What is an Autonomous Vehicle?August 25, 2017
We all get excited about future technology. However, while Colorado residents might anticipate the day when driverless cars will be widely available, that day might not come as quickly as they hope. There are several issues that must first be addressed before self-driving cars can be available in mass production. Other factors, such as high upfront costs, may also make people less willing to purchase these vehicles when they are first available.
Here, we’re taking a closer look at autonomous vehicles to better understand this new technology. We also highlight some of the many risks and barriers that inherently will come with this new type of vehicle. While driverless cars may seem like the inevitable and exciting future of transportation, it’s important to also understand the risks.
At The Paul Wilkinson Law Firm, we’ve grown a specialized team of personal injury attorneys who are experienced in various personal injury practice areas, including car accidents, motorcycle accidents, and truck accidents. We also know how important it is to adapt to new technologies, which will inevitably alter legislation, regulations, and insurance practices. This, in part, is why we believe it’s so important to prepare for the future of driving—however it may appear in the days to come.
WHAT IS AN AUTONOMOUS VEHICLE?
According to TWI Global, autonomous vehicles, also known as driverless cars, are vehicles that are capable of operating themselves without any human intervention or action. Autonomous vehicles are designed to sense their surroundings and respond accordingly as a human driver would on any road.
The technology behind autonomous vehicles is still a work in progress. While there are no fully autonomous vehicles currently on the roads, there are partially autonomous ones being developed and tested. Companies like Uber and Waymo (associated with Google) are leading the way in producing driverless vehicles. Currently, autonomous cars are classified on a five-level scale that dictates their level of autonomy. Level 1 cars, for example, only have autonomous features, like cruise control or braking, while level 5 cars will eventually be completely autonomous in every driving scenario.
RISKS OF AUTONOMOUS VEHICLES
The risk of car accidents is one of the greatest factors to overcome before autonomous vehicles become widely available. However, there are many additional risks that come with the introduction of autonomous vehicles that could delay their widespread adoption. Here are some important risks to consider with driverless cars:
1. Unregulated industry.
Like any new industry, an initial period with new regulations (or simply the lack of complete regulations) may cause issues. For example: when a driverless car gets into an accident, who’s responsible? The driver? The manufacturer? These are all legal issues that will need to be hammered out over time.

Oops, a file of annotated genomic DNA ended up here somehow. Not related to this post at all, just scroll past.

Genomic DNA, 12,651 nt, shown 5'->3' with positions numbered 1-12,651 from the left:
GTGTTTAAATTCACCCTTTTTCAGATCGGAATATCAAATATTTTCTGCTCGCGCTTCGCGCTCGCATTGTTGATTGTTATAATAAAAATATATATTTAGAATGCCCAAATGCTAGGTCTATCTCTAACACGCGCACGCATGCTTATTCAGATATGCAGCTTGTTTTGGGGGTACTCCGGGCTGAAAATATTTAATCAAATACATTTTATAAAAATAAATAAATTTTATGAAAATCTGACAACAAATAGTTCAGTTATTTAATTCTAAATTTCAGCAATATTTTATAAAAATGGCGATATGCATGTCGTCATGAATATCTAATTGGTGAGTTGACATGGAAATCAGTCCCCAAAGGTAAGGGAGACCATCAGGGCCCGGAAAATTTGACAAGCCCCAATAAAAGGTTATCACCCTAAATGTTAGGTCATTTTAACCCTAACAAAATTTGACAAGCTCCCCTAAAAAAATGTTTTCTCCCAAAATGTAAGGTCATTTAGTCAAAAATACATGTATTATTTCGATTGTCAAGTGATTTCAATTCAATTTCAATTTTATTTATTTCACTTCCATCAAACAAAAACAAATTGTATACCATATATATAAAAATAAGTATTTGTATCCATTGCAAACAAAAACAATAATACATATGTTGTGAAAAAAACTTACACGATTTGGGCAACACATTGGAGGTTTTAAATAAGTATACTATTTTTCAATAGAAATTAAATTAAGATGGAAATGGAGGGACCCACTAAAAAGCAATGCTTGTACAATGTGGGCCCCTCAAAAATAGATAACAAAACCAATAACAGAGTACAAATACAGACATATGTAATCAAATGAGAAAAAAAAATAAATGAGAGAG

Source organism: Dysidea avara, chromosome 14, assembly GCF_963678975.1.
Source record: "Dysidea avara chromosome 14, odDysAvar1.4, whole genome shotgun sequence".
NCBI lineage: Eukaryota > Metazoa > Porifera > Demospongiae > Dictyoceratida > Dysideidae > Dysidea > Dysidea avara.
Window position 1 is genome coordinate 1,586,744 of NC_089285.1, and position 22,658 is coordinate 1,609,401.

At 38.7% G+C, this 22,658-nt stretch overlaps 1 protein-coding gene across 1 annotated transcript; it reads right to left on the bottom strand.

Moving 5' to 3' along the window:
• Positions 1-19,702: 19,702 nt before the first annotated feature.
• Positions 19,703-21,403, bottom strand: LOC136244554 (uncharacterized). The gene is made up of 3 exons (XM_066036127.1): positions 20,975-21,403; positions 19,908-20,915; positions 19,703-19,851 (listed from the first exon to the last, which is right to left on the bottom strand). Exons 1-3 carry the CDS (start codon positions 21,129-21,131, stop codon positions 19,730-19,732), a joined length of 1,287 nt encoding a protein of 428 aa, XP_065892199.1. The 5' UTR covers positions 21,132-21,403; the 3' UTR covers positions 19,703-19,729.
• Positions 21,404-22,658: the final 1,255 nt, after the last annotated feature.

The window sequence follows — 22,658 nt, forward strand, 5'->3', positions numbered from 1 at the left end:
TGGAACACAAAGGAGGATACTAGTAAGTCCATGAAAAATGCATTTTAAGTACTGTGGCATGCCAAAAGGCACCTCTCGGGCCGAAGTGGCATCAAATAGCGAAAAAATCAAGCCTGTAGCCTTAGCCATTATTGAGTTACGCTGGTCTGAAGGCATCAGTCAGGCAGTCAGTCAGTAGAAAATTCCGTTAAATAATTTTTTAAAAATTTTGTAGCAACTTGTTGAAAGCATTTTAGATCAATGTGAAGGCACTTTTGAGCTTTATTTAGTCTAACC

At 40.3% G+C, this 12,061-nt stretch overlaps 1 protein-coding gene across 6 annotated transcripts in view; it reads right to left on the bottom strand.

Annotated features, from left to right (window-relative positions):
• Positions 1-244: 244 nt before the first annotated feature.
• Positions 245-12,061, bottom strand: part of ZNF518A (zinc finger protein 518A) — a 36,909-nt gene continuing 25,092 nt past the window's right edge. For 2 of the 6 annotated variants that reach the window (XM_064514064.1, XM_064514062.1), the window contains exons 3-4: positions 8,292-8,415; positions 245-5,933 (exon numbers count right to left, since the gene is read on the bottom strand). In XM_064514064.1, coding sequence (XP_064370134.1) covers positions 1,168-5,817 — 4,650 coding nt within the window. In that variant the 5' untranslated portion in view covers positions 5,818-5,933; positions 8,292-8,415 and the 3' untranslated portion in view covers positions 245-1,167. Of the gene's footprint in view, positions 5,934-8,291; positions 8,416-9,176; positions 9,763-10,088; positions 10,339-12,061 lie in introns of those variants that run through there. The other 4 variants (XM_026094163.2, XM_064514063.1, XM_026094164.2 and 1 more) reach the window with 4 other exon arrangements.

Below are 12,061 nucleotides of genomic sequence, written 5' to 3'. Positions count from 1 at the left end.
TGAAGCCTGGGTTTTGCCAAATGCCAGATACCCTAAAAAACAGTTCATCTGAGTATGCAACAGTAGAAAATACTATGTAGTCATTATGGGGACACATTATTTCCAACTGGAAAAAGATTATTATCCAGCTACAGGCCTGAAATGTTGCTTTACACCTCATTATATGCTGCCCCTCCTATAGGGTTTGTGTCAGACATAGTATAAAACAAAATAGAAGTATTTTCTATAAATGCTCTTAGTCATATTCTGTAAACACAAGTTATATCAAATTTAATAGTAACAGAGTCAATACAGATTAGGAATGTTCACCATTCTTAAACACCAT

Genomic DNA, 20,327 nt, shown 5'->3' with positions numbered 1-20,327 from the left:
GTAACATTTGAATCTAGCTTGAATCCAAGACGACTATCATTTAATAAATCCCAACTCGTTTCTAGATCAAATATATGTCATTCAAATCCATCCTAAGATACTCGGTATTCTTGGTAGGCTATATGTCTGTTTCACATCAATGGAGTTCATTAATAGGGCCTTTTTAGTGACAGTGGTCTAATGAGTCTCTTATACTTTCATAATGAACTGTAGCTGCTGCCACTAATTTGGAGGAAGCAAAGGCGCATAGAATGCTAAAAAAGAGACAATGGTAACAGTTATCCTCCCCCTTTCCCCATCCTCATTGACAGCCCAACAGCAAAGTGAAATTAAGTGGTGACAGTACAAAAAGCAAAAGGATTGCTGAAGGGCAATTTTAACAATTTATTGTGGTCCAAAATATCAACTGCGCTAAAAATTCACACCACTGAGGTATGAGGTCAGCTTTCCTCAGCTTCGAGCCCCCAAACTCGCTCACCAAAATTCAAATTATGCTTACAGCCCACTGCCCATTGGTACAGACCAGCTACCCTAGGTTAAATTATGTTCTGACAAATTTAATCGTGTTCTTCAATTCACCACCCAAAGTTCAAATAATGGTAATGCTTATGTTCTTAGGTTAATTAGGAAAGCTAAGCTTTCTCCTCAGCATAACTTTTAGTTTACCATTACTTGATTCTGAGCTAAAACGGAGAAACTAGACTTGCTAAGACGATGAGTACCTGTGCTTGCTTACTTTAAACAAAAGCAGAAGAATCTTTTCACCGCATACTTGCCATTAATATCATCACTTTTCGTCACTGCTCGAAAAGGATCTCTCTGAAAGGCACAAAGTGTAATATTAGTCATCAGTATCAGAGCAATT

2. Autonomous and traditional vehicles.
For a certain amount of time, there is bound to be an overlap when autonomous and traditional, manual vehicles are sharing the road. This will create entirely new driving situations, which will inevitably lead to risks for even the most experienced drivers. Driver’s education courses and safe driving rules will have to be overhauled and reimagined to account for driverless vehicles.
3. Hacking and computer malfunctions.
Whether purposeful (hacking) or unintended (computer malfunctions), there’s a high risk of new equipment and technology going awry when autonomous vehicles are introduced to the general public. This will greatly increase the potential for dangerous auto accidents that are completely out of control for those inside the vehicle. Manufacturers will have to develop extremely sophisticated (and safe) technology before self-driving cars can become available to the public.
WHAT COULD DELAY DRIVERLESS VEHICLES
Before driverless cars can be released to the general public, state and federal lawmakers, along with regulatory agencies, will first need to draft new laws and regulations to specifically address and govern these new vehicles. The process of drafting and passing these new laws and rules could easily take years. There are also thorny issues of liability that will need to be determined, including the party (or parties) that could be held financially and legally responsible if a self-driving car is at fault in a car accident. This may also change what type of insurance individual drivers will need.
Generally, consumers are only willing to pay set amounts for advancements in technology. If driverless cars have higher prices, consumers are likely to stick with traditional vehicles. This has been demonstrated in the early years of electric vehicles. Even though electric cars may save consumers money over the vehicle’s lifetime, fewer consumers opt to purchase them due to the higher upfront costs.
CONCLUSION – WHAT IS AN AUTONOMOUS VEHICLE
Even in our future of driverless vehicles, car accidents may still happen. In addition to a transition period where self-driving cars are sharing the roads with traditional vehicles, widespread car accidents may also be caused by defects in the equipment, software hacks, and adverse weather conditions.
When people are the victims of car accidents that are not their fault, an experienced personal injury attorney may be able to offer them assistance. Car accident attorneys may work to determine which parties should be held financially responsible (fully or partially) and then help victims recover damages in amounts that will equate to fair compensation.
Whether it’s a manual or self-driving car, being involved in an auto accident can be a frightening, confusing, and stressful experience. If you’ve been involved in a car accident, don’t hesitate to Call Paul. Contact us for more information to see if we can provide you with the guidance and help you deserve.